Take Inventory of Your Actual Selling Time

alt text for the iimage of four people watching the clockYou feel really busy while you are at work. It feels like you are always doing something productive with your time. It might surprise you to find out how little time that you actually spend selling.

This week (and next week), take a daily inventory of your time. Use the following categories to determine where you spend your time and your energy. Don’t bother capturing the time you waste on the Internet (time spent here, of course, isn’t counted as wasted). Don’t bother capturing the time you spend driving or updating your sales force automation software (both necessary, I know). Just capture your real sales time.

At the end of the week, look and see how much time you spent in the following areas.

Prospecting Time

How much time do you spend prospecting for new business opportunities each week? How much time did you spend calling your dream clients for an appointment or walking in doors when you are in the field?

The time you spend prospecting is the greatest indication of your future results as a salesperson. More prospecting means more opportunities. More opportunities means more won deals, provided you are effective and not just active. The reason that this appear first on the list of activities to track is that salespeople often pay too little attention to prospecting or give it the necessary time.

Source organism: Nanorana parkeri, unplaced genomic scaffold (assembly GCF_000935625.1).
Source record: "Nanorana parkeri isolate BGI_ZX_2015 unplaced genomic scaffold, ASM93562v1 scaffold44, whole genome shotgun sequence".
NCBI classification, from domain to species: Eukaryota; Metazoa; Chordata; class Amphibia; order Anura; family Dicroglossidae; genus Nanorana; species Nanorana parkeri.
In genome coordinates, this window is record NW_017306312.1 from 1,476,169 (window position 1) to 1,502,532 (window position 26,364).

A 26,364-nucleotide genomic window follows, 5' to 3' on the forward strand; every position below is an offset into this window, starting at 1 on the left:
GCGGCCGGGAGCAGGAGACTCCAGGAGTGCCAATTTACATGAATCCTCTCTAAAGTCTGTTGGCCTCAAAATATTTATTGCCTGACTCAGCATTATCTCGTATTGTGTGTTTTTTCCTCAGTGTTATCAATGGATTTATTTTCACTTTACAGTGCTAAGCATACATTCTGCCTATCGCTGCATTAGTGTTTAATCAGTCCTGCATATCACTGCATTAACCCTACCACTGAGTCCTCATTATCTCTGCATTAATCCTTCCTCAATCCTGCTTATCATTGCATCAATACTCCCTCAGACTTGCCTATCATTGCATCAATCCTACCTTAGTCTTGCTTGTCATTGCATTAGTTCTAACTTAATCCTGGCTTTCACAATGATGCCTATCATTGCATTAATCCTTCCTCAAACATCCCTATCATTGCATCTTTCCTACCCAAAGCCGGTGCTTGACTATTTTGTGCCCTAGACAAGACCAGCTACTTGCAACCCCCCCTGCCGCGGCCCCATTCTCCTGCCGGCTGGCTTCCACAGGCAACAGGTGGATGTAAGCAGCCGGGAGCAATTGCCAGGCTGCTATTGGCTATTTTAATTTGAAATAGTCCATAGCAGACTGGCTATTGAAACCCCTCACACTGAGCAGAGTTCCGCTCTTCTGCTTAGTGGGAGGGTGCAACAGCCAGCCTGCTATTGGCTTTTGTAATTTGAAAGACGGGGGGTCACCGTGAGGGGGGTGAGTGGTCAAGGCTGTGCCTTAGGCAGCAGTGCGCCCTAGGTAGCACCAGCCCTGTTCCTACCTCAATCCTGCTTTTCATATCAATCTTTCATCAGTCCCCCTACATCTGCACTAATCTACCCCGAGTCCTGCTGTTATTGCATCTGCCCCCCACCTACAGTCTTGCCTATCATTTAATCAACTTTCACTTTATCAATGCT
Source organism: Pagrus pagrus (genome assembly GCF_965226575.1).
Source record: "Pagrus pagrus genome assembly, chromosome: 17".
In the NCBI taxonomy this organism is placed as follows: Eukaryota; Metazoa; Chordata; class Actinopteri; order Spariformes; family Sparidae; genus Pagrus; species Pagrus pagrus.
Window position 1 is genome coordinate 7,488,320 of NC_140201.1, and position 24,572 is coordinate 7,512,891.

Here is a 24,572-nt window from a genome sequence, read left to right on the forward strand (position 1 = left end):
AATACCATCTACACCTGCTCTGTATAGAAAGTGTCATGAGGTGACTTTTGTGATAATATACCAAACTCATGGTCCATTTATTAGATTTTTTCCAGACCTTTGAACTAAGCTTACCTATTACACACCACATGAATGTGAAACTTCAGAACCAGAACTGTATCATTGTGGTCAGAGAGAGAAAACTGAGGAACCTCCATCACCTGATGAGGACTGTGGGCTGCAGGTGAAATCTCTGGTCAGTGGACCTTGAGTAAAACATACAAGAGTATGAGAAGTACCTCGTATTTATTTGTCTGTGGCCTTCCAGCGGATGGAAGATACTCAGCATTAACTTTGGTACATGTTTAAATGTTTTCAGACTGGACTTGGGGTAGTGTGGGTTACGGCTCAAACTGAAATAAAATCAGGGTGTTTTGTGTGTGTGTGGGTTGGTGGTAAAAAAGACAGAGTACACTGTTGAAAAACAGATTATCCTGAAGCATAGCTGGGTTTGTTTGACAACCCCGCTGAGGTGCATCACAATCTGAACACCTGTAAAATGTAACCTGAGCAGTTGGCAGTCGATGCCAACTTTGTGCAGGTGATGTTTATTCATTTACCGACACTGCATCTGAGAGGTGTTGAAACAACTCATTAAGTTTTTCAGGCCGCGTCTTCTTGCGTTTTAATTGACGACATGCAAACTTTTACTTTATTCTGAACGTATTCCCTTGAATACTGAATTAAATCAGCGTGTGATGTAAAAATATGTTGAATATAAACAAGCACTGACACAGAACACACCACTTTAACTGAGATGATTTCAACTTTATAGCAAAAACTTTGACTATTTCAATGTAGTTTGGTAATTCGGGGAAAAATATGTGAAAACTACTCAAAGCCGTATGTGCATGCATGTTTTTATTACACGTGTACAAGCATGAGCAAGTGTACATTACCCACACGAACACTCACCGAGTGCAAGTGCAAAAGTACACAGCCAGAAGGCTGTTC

It is almost impossible to spend too much time prospecting. You should allocate this time before you fill in the rest of your calendar each week.

Actual Sales Call Time

How much time do you spend on sales calls? How much time do you spend face-to-face with a dream client (or a prospect you later disqualified)?

Your actual sales call time is time you spent with dream clients that are somewhere in your sales process.

Don’t count the time that you have blocked on off your calendar; that it isn’t an accurate accounting of your time. You may have blocked off a full hour, but you may have spent either more time (even when it wasn’t necessary) or less time (even though you needed more) than the full hour you allotted.

This is the most effective use of your time as a salesperson; you are with your dream clients, creating value.

Nurturing Dream Clients

How much time do you spend each week nurturing your dream clients?

How much time do you spend on the telephone with them learning about their business and working to discover a way that you can add value?  How much time do you spend emailing them your white papers, or other information that might share your differentiating and defining value-creating ideas? How much time do you spend working to create value before you claim it?

This is different than prospecting work. This is the work that has to be done to win the dream clients that we know we can serve well, and that presently belong to our competitors. To gain the opportunity to work with them in the future requires that you build and nurture the relationships now.

Managing Outcomes, Implementing, and Executing

How much time do you spend implementing and executing, ensuring that your client is achieving the outcome that you sold and that you promised to deliver?